by Nikki Grimes
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Text Difficulty:2 - 3
- Children's Choices Selection
International Reading Association & The Children's Book Council
About the Author-
Nikki Grimes is the recipient of the 2006 NCTE Award for Excellence in Poetry for Children. Her books include the New York Times best seller Barack Obama: Son of Promise, Child of Hope and the Dyamonde Daniel chapter-book series. She won the Coretta Scott King Award for Bronx Masquerade and earned a Coretta Scott King Author Honor four times—for Words with Wings, Jazmin's Notebook, Dark Sons, and The Road to Paris. She lives in Corona, California. nikkigrimes.com
Starred review from August 8, 2016
Writing in five-line tanka poems, Grimes (Words with Wings) weaves a heart-wrenching story about a boy who isn’t the jock his father dreamed he would be. Garvey loves books and, despite his father’s efforts, cannot get excited about sports. He eats to mask the pain of his father’s disappointment and is teased at school for his size. Help arrives in the form of friends Joe and Manny, an albino boy who embraces his difference, but when Garvey risks joining the school chorus and lets his voice soar, he learns to become proud of what he can do, instead of focusing on what he can’t. In simple, searing language, Grimes captures Garvey’s heartache at his father’s inability to accept him as he is, as well as the casual but wounding teasing Garvey endures at school (“The change bell always/ sinks fear into me like teeth./ Ugly name-calling leaves me with bloody bite marks:/ lard butt, fatso, Mister Tubbs”). Garvey’s journey to self-acceptance is deeply moving and will linger with readers long after they finish this brief, incisive verse novel. Ages 8–12.
- fishn16 - I wish i could read this book
Starred review from July 15, 2016
Written in poignantly poetic tanka verse, Grimes' newest follows a young black boy searching for his own unique voice, lost among his father's wishes and society's mischaracterizations. This compassionate, courageous, and hopeful novel explores the constraints placed on black male identity and the corresponding pains and struggles that follow when a young black boy must confront these realities both at home and in school. Garvey has a complicated yet caring relationship with his family: "Mom's got a talent / for origami, but she / can't fold me into / the jock Dad wants me to be." Garvey copes with his father's disappointment by binge eating and, more positively, escaping into science fiction. Readers see the deep, loving friendship Garvey shares with classmate Joe, the only one with whom he can share his secrets. Through his father's lament that Garvey isn't "normal" and other clues, Grimes leaves the possibility open for readers to see Garvey as a young gay boy, which reinforces the connection the novel establishes between him and Luther Vandross, who struggled with both body image and being closeted. Garvey eventually finds himself in the school chorus. "I feel unwritten / like that song says... / I can't wait to sing my song, / croon my own untold story." This graceful novel risks stretching beyond easy, reductive constructions of black male coming-of-age stories and delivers a sincere, authentic story of resilience and finding one's voice. (Verse novel. 8-13)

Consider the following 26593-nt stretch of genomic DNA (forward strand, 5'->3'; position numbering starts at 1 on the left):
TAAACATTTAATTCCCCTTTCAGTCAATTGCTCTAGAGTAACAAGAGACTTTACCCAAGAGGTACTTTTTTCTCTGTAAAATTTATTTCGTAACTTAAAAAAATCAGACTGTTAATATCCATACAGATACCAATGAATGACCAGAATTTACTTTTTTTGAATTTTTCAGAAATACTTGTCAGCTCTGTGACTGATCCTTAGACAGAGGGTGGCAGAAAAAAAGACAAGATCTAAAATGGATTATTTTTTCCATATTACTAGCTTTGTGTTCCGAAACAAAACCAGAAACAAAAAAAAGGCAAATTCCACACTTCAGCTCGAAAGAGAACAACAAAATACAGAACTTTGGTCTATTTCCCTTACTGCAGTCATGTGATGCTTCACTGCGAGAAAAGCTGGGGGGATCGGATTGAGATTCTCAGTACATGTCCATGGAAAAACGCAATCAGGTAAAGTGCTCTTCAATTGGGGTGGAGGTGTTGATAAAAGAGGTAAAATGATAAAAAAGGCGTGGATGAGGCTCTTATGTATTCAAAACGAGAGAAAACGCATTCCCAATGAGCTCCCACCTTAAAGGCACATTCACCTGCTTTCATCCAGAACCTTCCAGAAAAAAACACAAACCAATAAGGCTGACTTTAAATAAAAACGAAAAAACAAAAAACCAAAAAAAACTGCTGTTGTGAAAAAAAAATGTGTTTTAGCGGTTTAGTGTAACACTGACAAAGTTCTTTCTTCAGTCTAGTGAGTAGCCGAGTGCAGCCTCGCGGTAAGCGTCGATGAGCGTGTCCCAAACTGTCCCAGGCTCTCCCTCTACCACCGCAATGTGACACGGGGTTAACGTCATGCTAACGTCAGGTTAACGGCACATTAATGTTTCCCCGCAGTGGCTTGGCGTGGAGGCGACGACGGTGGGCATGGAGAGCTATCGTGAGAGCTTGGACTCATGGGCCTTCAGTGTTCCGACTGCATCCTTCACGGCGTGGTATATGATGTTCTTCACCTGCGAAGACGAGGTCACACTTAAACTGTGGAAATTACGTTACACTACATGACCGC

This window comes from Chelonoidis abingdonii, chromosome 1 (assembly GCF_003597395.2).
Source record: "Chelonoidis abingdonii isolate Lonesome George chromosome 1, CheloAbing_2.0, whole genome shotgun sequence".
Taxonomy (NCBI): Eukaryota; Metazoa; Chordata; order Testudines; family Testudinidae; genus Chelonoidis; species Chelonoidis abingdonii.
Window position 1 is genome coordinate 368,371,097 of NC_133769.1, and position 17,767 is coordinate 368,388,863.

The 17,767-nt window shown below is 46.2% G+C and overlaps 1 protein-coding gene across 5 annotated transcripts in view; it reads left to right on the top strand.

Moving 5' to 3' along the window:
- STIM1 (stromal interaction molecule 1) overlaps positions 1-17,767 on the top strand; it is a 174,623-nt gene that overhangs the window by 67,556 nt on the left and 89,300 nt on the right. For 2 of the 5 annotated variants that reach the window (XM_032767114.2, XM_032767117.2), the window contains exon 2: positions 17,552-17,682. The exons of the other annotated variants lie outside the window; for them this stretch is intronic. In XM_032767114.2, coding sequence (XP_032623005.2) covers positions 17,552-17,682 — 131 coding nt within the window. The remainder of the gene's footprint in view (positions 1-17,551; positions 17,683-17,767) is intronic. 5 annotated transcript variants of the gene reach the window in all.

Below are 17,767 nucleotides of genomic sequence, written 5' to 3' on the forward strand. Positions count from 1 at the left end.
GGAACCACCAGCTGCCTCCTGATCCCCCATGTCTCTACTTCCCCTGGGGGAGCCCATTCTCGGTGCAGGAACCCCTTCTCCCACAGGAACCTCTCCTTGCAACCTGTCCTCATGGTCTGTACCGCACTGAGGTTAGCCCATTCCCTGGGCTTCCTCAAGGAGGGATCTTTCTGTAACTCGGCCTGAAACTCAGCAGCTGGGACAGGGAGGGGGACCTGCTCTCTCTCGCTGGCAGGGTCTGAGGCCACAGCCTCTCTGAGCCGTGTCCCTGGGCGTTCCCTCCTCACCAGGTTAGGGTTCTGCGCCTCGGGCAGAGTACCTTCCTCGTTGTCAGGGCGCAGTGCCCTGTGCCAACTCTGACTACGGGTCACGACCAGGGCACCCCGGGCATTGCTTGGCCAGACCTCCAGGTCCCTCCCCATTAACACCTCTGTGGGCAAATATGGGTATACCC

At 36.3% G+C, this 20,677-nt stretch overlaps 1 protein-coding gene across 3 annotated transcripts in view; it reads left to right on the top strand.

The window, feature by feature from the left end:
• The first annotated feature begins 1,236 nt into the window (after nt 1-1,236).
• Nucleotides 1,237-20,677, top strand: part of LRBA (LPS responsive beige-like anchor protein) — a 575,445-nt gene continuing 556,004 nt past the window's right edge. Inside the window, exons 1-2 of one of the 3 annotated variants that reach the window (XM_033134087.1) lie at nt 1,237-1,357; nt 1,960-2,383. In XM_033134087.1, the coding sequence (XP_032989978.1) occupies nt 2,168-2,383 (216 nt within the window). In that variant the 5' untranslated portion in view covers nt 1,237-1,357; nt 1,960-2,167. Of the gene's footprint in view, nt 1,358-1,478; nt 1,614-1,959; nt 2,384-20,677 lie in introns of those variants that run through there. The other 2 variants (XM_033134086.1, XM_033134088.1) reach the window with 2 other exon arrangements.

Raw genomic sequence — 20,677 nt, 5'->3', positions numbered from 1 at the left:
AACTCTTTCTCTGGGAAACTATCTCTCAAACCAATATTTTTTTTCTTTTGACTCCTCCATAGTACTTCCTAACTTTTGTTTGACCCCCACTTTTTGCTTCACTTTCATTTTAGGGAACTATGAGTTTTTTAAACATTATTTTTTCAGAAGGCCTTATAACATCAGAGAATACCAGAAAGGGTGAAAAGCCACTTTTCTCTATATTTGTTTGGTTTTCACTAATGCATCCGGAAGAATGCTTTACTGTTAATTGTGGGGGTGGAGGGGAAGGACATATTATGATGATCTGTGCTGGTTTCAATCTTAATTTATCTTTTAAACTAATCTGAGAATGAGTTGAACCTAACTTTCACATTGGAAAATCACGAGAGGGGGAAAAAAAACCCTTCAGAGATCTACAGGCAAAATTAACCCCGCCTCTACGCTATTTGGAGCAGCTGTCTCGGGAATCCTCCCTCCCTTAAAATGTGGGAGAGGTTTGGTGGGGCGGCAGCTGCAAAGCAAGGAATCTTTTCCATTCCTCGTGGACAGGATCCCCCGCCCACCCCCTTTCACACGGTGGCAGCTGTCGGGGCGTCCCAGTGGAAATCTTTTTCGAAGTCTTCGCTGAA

COPYRIGHT(2016) Kirkus Reviews, ALL RIGHTS RESERVED.
Starred review from July 1, 2016
Gr 4-8-Grimes's latest is a sensitively written middle grade novel in verse that takes its syllable count from Japanese tanka. Garvey is an overweight boy who is teased at school and whose father constantly prods him to be more like his athletic older sister, Angie. But Garvey has a best friend (Joe), an open heart (which leads him to a new friend, Manny), and, as readers learn midway through the book, a talent for singing, which lands him a coveted solo in the school's chorus concert. Through that talent, Garvey finds a way to connect with his father and combat his bullies' rude remarks with a newfound strength of purpose. Those who thought Planet Middle School's Joylin was a remarkably lifelike portrait of an angsty yet kind adolescent will fall hard for Garvey, a tender, sincere boy who dislikes athletics. Grimes writes about adolescent friendships in a way that feels deeply human. VERDICT A short, sweet, satisfying novel in verse that educators and readers alike will love.-Abigail Garnett, Brooklyn Public Library
Copyright 2016 School Library Journal, LLC Used with permission.
PublisherBoyds Mills Press
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